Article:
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Reseda Man Held in Teacher's Stabbing Death

Crime: Police arrest him after finding his ex-girlfriend's body. The suspect is injured when he jumps from an apartment balcony.


A Cal State Northridge employee who jumped from a third-story apartment balcony Monday as Los Angeles SWAT officers closed in was arrested on suspicion of fatally stabbing his ex-girlfriend.

Marlon Smiley, 30, was in serious but stable condition at Northridge Hospital Medical Center after he fell onto a wooden partition near a parking lot at his complex in Reseda, Police Det. Mike Oppelt said.

Smiley was expected to be transferred to the jail ward at County-USC Medical Center.

He is suspected of stabbing to death Stacey Baker, 26, a teacher at Beachy Avenue Elementary School in Pacoima.

Responding to a call from a friend, officers found Baker's body about 1:30 p.m. Sunday in the shower at her Granada Hills condominium in the 10600 block of Woodley Avenue, Oppelt said.

The apparent motive for the killing was the couple's breakup after dating three years, he said.

Smiley has worked in plant management at CSUN since 2000, dispatching maintenance workers to the campus' 53 major buildings, said Carmen Ramos Chandler, a university spokeswoman.

Neighbors at the apartment complex where Smiley has lived since 1999 described him as quiet and friendly.

But friends of the victim named Smiley as a possible suspect soon after the killing was discovered, Oppelt said.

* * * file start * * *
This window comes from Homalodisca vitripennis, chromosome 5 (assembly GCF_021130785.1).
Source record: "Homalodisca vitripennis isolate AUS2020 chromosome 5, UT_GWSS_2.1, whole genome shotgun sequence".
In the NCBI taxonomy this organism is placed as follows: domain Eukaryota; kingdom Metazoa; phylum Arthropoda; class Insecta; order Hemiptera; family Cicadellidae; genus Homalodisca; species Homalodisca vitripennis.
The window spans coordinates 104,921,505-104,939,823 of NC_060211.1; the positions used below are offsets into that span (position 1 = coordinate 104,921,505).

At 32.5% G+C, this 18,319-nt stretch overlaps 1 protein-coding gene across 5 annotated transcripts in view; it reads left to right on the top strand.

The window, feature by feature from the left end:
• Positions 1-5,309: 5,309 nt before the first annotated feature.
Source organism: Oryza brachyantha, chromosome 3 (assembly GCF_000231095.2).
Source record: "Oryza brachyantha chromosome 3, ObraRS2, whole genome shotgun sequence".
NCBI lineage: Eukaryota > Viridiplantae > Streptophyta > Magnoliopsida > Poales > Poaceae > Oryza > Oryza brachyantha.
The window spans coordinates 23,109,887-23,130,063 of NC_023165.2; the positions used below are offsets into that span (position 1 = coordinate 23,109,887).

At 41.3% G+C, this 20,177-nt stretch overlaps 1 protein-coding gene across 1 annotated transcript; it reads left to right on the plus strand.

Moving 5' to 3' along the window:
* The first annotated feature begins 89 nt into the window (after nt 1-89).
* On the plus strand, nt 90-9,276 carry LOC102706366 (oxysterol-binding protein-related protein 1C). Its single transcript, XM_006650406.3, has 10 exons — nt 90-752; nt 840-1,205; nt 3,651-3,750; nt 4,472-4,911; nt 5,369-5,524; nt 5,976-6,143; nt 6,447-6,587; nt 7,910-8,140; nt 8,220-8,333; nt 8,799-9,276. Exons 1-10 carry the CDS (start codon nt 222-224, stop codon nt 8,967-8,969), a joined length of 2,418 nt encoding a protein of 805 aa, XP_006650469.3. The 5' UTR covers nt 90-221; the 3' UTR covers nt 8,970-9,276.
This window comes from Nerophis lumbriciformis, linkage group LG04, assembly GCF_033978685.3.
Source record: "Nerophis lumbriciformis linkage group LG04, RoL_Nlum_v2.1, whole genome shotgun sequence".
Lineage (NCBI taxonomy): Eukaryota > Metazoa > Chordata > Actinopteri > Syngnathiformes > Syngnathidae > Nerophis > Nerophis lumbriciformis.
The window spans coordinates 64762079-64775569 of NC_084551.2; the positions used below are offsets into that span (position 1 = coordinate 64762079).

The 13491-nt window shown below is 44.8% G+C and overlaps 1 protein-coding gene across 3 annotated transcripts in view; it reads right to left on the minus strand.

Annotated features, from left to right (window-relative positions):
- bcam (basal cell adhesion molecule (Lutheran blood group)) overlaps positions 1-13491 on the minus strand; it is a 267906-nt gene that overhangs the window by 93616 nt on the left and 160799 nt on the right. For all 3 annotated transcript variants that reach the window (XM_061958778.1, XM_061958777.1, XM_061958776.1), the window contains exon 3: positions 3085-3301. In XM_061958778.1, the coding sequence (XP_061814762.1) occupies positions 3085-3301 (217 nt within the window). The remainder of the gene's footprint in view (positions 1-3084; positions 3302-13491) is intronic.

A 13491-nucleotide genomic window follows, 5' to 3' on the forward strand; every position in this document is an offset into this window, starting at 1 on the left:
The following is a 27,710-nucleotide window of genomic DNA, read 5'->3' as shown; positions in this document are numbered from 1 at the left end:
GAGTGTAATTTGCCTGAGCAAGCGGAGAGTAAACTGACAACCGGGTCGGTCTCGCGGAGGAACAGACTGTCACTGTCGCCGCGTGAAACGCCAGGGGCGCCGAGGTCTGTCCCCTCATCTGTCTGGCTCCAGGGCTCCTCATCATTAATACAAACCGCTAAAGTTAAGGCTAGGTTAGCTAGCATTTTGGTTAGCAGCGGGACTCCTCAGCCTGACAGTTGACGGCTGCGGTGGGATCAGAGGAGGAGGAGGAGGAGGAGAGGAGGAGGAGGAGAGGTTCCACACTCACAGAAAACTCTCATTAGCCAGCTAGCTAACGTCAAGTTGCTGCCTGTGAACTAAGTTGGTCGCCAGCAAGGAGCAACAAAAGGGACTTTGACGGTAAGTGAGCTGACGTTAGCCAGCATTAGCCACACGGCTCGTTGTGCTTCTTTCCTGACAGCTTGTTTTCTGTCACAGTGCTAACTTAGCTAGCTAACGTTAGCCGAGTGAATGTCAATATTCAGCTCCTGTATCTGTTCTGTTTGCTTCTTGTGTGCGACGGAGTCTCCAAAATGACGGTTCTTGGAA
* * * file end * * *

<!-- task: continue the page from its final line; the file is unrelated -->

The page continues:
When Smiley failed to respond to phone calls, SWAT officers went to his apartment in the 8100 block of Reseda Boulevard.

Smiley apparently tried to escape by jumping from the balcony, hitting the partition before falling to the pavement, authorities said.

Baker's death was acutely felt at Beachy Avenue Elementary School, where she had taught four years.

"The kids really knew that she cared, and they worked to please her," Principal Adrianne Kirman said. Students greeted Baker with hugs and invited her to their Saturday soccer games, Kirman added. "She was very committed to the kids."

Baker taught a class of about 20 students who needed help working up to their grade level. Her organized, businesslike approach to teaching made her perfect for the job, Kirman said. "It's going to be real hard to replace her."

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